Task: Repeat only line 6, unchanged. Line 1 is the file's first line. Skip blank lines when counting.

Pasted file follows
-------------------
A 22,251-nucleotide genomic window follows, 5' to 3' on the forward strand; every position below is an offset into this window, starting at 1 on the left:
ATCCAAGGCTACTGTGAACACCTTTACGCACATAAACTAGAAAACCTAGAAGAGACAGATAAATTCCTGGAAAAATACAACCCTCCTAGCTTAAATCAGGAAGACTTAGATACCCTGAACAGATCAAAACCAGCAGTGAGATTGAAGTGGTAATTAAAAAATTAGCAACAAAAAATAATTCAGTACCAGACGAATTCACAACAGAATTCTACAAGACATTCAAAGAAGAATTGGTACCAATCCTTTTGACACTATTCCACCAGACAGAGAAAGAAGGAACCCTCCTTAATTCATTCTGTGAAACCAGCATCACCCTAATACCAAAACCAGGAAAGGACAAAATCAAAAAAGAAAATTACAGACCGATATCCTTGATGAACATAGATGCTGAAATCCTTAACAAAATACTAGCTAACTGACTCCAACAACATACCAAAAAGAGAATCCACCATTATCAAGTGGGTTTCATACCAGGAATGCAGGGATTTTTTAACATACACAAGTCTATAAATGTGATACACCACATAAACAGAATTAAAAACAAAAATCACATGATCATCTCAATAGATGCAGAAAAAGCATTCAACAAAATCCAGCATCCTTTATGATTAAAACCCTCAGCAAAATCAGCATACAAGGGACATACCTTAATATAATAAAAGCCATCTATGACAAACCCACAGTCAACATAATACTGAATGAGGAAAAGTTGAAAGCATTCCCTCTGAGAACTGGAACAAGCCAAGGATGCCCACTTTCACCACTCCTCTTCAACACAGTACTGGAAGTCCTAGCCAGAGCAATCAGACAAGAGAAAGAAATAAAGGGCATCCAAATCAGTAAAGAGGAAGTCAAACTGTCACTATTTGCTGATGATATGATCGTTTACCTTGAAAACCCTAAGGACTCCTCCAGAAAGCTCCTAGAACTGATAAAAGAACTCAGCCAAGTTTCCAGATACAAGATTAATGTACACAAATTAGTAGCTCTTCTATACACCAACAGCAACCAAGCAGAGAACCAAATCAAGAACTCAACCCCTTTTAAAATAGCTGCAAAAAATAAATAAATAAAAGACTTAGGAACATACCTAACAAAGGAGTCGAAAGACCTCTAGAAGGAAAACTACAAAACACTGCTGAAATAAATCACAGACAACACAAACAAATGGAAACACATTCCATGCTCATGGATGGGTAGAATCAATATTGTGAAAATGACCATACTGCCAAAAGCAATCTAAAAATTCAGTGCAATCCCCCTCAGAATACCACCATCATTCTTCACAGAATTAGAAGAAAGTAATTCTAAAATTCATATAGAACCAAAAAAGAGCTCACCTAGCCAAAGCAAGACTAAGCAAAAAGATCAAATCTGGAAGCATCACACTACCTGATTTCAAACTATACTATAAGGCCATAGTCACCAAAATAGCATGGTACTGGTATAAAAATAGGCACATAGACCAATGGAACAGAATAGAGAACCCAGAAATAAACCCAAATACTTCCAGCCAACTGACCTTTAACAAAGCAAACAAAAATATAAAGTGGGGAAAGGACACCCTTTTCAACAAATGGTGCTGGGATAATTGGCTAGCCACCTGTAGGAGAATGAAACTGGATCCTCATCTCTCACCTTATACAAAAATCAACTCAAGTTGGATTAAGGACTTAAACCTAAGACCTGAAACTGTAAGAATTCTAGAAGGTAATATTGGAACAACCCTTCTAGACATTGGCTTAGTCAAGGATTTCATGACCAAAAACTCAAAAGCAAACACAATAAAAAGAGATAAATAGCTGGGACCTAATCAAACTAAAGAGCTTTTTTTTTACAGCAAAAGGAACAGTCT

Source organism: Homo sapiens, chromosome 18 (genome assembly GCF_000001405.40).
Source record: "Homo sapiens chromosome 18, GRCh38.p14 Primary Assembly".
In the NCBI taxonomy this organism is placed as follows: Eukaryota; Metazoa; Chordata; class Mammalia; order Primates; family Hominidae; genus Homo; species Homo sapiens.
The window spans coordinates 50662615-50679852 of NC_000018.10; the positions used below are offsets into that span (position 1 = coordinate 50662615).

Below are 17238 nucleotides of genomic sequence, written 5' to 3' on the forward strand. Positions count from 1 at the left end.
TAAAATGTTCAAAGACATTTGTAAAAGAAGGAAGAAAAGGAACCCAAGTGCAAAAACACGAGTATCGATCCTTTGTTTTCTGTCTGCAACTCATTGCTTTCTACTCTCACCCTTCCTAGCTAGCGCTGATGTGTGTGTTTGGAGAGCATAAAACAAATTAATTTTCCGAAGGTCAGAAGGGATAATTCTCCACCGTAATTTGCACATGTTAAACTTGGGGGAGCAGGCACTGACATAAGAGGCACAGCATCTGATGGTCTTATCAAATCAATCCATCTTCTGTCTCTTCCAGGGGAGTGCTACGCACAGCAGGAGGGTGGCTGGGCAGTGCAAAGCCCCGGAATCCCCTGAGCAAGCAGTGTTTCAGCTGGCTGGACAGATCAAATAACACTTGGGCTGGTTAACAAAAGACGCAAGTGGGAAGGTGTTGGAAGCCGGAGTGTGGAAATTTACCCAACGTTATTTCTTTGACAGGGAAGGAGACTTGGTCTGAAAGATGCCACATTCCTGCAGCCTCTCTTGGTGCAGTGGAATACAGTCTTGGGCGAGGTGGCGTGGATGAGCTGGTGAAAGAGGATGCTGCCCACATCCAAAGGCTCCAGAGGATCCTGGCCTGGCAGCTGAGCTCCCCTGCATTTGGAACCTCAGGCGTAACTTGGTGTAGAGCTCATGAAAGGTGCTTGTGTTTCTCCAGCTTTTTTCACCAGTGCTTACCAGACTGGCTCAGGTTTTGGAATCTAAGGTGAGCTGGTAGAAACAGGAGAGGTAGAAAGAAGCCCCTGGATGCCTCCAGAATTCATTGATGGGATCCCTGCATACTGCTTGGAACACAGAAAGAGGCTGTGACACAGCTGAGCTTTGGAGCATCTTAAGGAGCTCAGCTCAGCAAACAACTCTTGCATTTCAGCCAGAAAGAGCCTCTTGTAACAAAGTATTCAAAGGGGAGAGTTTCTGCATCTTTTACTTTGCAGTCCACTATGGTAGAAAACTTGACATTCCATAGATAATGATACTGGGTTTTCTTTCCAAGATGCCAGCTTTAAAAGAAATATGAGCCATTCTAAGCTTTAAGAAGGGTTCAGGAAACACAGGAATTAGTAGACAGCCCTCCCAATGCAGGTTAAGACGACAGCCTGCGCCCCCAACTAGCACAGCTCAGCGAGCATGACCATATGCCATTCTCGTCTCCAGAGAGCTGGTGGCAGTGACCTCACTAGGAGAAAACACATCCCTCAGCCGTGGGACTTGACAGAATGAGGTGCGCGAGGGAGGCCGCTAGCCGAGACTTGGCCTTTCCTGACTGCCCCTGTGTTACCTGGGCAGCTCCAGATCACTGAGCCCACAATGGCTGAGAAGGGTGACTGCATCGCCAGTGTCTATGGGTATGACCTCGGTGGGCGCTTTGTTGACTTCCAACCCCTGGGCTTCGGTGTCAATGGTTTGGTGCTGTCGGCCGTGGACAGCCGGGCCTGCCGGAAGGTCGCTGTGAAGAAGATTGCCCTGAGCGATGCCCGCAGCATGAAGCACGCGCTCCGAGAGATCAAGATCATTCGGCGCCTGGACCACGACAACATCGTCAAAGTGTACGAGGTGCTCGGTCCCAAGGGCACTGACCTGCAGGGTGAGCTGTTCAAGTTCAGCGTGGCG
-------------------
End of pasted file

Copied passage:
The window spans coordinates 50662615-50679852 of NC_000018.10; the positions used below are offsets into that span (position 1 = coordinate 50662615).